My co-worker Dini M. brought in this chocolate bar from Canada (made with imported Belgian chocolate).
I really liked this label. It was interesting and colorful and really gave off a good vibe about the city of Victoria.
But that was the front of the bar. This bar said on the back it was “the finest chocolate experience”©. Yes, they copyrighted that phrase, so I decided to have my co-workers test that phrase. One said “yeah, it’s fine. Like in mediocre”. Another said “Sometimes when my wife is sad I ask her how she is, and she says fine. This bar is like that”. Still another said “maybe this is the finest chocolate they can make? Like, they are still getting better”.
Personally, jokes aside, I thought this bar was okay. It tasted almost exactly like chocolate chips. You know, like sweet dark chocolate with absolutely no special notes or characteristics. It would be good with something, but alone it was kind of bland.
Thanks Dini. It was fine.
My co-worker Dini M. brought in one last Turkey Hill bar.
This dark chocolate had a strong floral smell, but it tasted like a sweet dark chocolate with an interesting aftertaste. One co-worker described it as “a cherry cordial without the cherry”. I liked it, and so did most of my co-workers.
My co-worker Dini M. brought in another Turkey Hill Maple bar, this one without the espresso.
Wow, this bar was really good. Like the espresso bar, it released a cloud of maple syrup odor when I opened it, like waffles had just been served. And it also had more of a crystalline sugar structure, which is why I think they named the bar “crunch”. Everyone who tried it really liked it, with several people commenting that it would be fun to bake with this bar, to make chocolate chip pancakes or cookies with it. All in all, it’s amazing how Turkey Hill blends chocolate and maple flavors so well.
My co-worker Dini M. returned from a trip to Canada bearing gifts. This was the first one we opened.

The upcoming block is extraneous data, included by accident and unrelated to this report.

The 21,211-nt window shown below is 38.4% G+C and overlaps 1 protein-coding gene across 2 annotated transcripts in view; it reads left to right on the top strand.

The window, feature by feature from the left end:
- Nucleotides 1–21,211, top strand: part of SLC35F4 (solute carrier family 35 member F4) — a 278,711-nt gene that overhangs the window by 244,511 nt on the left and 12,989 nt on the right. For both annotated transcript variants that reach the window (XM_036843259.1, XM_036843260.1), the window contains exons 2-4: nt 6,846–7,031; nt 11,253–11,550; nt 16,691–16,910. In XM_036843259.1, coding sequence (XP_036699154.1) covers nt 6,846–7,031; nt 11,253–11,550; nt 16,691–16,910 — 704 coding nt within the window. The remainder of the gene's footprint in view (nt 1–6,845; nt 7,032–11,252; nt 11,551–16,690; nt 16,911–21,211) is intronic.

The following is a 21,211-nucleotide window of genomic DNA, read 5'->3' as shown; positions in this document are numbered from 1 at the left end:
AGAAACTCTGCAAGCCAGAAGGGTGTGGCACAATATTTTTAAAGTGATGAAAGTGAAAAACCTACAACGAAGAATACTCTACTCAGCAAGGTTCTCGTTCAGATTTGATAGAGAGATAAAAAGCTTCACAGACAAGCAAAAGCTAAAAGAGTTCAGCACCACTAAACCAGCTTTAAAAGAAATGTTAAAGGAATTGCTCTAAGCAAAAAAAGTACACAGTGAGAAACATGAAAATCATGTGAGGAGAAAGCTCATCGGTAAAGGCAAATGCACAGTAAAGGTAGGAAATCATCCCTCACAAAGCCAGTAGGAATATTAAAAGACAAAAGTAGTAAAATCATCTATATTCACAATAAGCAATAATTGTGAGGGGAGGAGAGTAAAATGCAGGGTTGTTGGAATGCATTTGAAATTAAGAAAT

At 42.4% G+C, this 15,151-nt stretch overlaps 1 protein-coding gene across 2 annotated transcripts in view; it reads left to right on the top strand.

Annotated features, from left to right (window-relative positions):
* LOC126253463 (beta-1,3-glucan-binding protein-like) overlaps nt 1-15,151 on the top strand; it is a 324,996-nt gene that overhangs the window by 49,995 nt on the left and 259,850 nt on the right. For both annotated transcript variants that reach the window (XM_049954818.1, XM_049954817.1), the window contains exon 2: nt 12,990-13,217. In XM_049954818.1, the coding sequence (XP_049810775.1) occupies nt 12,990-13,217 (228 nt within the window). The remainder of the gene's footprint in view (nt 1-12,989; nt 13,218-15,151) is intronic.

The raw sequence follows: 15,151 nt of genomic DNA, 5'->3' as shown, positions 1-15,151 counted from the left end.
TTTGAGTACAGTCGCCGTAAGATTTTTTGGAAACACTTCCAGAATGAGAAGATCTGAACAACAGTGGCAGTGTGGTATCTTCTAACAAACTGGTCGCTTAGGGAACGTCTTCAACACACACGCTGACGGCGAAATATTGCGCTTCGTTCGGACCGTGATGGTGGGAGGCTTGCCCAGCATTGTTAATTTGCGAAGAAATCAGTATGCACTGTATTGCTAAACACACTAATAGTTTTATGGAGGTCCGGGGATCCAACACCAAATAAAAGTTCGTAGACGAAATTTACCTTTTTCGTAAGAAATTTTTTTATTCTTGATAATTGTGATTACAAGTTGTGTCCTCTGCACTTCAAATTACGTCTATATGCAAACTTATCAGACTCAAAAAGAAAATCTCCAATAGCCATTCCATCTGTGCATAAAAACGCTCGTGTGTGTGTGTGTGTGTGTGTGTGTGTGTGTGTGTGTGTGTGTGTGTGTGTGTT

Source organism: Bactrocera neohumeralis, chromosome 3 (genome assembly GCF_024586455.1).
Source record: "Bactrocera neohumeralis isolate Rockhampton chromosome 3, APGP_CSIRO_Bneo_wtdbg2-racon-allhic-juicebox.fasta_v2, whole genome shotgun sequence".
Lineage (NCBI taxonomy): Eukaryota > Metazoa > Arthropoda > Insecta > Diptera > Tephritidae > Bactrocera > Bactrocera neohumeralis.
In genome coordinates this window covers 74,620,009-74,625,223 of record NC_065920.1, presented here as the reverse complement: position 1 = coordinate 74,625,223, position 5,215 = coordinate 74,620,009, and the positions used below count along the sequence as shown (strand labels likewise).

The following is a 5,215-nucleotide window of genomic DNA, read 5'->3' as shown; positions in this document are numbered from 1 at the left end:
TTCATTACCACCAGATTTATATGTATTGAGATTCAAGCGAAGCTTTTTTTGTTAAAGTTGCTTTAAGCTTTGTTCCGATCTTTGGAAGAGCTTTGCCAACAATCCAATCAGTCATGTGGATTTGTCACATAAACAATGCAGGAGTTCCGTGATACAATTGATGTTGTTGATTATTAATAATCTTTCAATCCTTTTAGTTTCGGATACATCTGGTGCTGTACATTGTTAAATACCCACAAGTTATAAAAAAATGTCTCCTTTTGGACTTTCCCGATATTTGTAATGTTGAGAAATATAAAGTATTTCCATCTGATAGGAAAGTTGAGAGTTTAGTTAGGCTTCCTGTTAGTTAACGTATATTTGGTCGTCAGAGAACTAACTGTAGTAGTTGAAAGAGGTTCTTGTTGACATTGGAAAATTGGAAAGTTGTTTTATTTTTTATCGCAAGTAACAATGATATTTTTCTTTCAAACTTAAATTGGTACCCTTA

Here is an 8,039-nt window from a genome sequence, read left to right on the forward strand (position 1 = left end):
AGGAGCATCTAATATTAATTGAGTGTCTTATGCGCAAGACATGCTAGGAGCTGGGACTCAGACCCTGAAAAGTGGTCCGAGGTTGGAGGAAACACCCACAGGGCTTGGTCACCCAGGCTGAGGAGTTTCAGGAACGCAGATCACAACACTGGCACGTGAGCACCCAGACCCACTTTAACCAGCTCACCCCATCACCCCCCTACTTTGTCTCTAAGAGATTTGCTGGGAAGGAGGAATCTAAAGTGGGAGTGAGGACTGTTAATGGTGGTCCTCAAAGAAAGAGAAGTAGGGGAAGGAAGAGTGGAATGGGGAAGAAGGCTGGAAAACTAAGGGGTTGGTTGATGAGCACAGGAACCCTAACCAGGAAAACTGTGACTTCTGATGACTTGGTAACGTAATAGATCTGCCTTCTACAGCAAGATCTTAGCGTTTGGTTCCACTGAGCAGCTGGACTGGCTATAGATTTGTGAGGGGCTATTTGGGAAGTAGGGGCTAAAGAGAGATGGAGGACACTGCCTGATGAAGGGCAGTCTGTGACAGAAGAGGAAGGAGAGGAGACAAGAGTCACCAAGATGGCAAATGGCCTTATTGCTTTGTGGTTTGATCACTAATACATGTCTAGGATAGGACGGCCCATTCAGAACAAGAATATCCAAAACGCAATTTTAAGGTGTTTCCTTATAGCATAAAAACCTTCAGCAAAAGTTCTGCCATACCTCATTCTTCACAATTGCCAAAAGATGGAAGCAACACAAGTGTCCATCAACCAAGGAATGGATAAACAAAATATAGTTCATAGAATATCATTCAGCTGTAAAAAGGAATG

When I opened this package, a strong smell of maple syrup emerged, and no fewer than three people who came in later commented on it. There was a lot of maple syrup flavor in this bar, and you would think it would overwhelm the chocolate flavor, but somehow it did not. I think it was due to the espresso, whose bitterness balanced the maple sweetness. Somehow it all merged with the chocolate into a tasty combination, and everyone who tried the bar enjoyed it.
My friend Sissie C. also gave me this bar from Canada.
This was a long thin bar of chocolate that broke into six sections, each about the size of a Tootsie Roll. The chocolate flavor was quite rich, almost more than I would expect from 72% cacao, and there was a distinct tangy aftertaste, like this bar was a single origin chocolate. But it is not listed as such.
It turns out I had one taste of Theobroma back in 2004. I liked it, but it didn’t taste like this. Also, I thought that bar was labeled as made in Alaska, but this one clearly says it was made in Canada.
My friend Sisse C. brought me this bar back from a trip to Canada.
This was an interesting bar. When I first bit into it, there was no taste at all, almost like I just bit into wax. Then as I chewed it, a dark rich chocolate flavor emerged, along with an astringency that pulled all of the water from my mouth into the chocolate. By the time I finished chewing, the chocolate flavor was intense, but I needed a sip of water.
I liked it! Thanks Sissie!
My co-worker Aarik D. gave me a couple of dark chocolate balls from Purdy’s that a visitor had brought into the office.
These were a very decent dark chocolate, but that was expected. I first had Purdy’s in 2011 and as recently as 2016, and their chocolate is always good. They are like the See’s of Canada.